Over eight hours of deliberations Tuesday, jurors weighed whether Adam Kaufman was to blame for the sudden death of his wife, who sported strange marks on her neck and was found collapsed on the bathroom floor of their Aventura home in November 2007.
Their decision Tuesday was a resounding no — just after 6 p.m., the 12-member jury returned a verdict of not guilty.
The jury foreman, Bernard Jennings, a court-certified mediator, said he firmly believed the defense theory that Eleonora “Lina” Kaufman, 33, collapsed of a heart ailment, then fell onto a magazine rack.
“This was her stroke of luck from nature,” Jennings said, referring to a rare inflammation of the heart as described by defense medical experts.
For juror Ryan O’Donnell, the medical evidence from both sides was compelling, but there was simply nothing else to point to Kaufman, a real estate executive, as the killer.
“There just wasn’t enough evidence for anyone to say that beyond a reasonable doubt that he himself was the reason she expired,” O’Donnell said.
The acquittal was a stinging rebuke of a circumstantial-evidence prosecution and of Miami-Dade Chief Medical Examiner Bruce Hyma, whose ruling of “homicide by mechanical asphyxia” formed the crux of the state’s case.
Kaufman, 39, had been charged with second-degree murder and faced the possibility of life in prison.
“We all knew this day would come, it was just a question of when,” an emotional Kaufman, flanked by attorneys Bill Matthewman and Al Milian, told reporters after the verdict. “Today is the day.”
Said Matthewman: “It’s a wonderful day for the American justice system.”
Tuesday’s finish capped a dramatic month-long trial that featured exhausting testimony from nine medical doctors, a slew of firefighter-paramedics and Kaufman’s own relatives, including the mother of the dead woman, who testified in support of her son-in-law.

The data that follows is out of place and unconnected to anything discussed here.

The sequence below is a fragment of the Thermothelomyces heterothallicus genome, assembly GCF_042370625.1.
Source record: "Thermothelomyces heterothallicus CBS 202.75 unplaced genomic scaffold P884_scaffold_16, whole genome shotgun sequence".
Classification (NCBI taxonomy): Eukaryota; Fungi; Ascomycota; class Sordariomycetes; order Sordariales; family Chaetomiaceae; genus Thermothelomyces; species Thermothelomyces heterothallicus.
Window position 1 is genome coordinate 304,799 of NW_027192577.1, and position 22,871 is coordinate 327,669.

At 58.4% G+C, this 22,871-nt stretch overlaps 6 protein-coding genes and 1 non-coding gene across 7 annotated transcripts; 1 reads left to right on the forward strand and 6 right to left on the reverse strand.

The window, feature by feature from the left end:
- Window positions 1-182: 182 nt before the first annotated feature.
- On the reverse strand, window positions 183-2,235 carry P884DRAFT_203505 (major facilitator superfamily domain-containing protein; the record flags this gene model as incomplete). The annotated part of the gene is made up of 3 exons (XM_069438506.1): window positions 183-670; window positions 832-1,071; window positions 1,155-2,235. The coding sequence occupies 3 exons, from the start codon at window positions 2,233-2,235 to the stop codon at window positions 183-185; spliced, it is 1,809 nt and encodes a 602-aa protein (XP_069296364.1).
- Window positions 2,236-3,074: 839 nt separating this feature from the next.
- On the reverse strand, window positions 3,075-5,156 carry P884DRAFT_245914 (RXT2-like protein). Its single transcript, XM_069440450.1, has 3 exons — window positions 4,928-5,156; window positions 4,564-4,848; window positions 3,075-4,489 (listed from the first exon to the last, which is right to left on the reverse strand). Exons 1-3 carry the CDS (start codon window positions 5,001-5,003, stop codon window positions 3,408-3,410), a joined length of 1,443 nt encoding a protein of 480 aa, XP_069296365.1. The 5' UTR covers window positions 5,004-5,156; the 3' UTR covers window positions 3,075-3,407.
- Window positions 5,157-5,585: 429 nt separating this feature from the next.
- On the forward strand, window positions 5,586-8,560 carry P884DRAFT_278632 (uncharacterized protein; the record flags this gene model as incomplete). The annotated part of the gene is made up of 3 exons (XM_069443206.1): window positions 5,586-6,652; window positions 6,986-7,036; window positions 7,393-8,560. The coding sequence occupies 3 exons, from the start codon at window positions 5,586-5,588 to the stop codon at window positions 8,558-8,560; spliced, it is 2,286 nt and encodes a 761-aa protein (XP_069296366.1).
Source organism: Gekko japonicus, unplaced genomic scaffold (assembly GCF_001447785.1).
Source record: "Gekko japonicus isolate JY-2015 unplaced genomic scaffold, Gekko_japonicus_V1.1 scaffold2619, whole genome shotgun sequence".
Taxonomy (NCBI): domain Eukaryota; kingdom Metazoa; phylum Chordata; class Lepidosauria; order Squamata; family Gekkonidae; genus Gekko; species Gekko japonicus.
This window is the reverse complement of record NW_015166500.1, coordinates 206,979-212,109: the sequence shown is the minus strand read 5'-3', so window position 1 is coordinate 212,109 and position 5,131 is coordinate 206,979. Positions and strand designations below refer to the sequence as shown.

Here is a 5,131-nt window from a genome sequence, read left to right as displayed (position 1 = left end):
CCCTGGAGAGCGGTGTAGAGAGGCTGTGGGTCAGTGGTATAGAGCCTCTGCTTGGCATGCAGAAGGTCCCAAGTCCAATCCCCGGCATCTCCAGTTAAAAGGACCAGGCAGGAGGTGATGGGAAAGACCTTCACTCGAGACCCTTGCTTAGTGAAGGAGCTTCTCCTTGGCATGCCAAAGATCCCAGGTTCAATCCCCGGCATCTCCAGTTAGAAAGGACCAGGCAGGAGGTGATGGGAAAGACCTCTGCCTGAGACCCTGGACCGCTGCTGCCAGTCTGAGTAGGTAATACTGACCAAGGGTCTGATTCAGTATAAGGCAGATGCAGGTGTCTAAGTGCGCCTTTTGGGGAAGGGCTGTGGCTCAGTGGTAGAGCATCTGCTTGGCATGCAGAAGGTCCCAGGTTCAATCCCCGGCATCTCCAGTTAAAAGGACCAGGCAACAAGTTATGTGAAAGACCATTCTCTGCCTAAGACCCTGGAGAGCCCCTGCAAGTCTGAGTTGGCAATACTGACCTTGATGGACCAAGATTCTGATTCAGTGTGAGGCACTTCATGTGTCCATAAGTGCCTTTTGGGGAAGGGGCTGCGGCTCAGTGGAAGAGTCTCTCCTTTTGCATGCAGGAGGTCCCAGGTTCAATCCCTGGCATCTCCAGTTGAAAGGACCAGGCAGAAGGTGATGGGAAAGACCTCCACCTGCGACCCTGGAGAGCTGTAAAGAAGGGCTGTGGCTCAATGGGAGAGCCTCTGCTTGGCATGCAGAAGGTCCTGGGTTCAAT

Prosecutors believed Kaufman strangled Eleonora Kaufman, the mother of his two children, leaving marks on her neck, burst blood vessels in her eyes and a host of bruises on her body.
The morning of his wife’s death, Kaufman called 911 to report that he found his wife collapsed on the bathroom floor. She was later pronounced dead at Aventura Hospital.
At trial, paramedics testified that Kaufman acted strangely in the hours after her body was discovered, and that he gave shifting versions of how he found her body.
In the end, the state’s case relied chiefly on the medical evidence, with Hyma and four other associate pathologists testifying about the litany of injuries Eleonora Kaufman suffered, including bruises deep in the muscles of her neck.
A suspicious emergency room doctor also testified about the injuries he observed, as did Eleonora Kaufman’s plastic surgeon, who said she had a clean bill of health before a breast augmentation several months before her death.
“She was not the victim of a diseased heart,” prosecutor Matthew Baldwin told jurors Tuesday. “She was the victim of a broken neck.”
Her friends also testified that she was an active woman with no serious health woes. But the friends and family also told jurors that Adam and Eleonora Kaufman had a storybook marriage — underscoring a significant hole in the state’s case: There was no evidence of a motive for the suspected attack.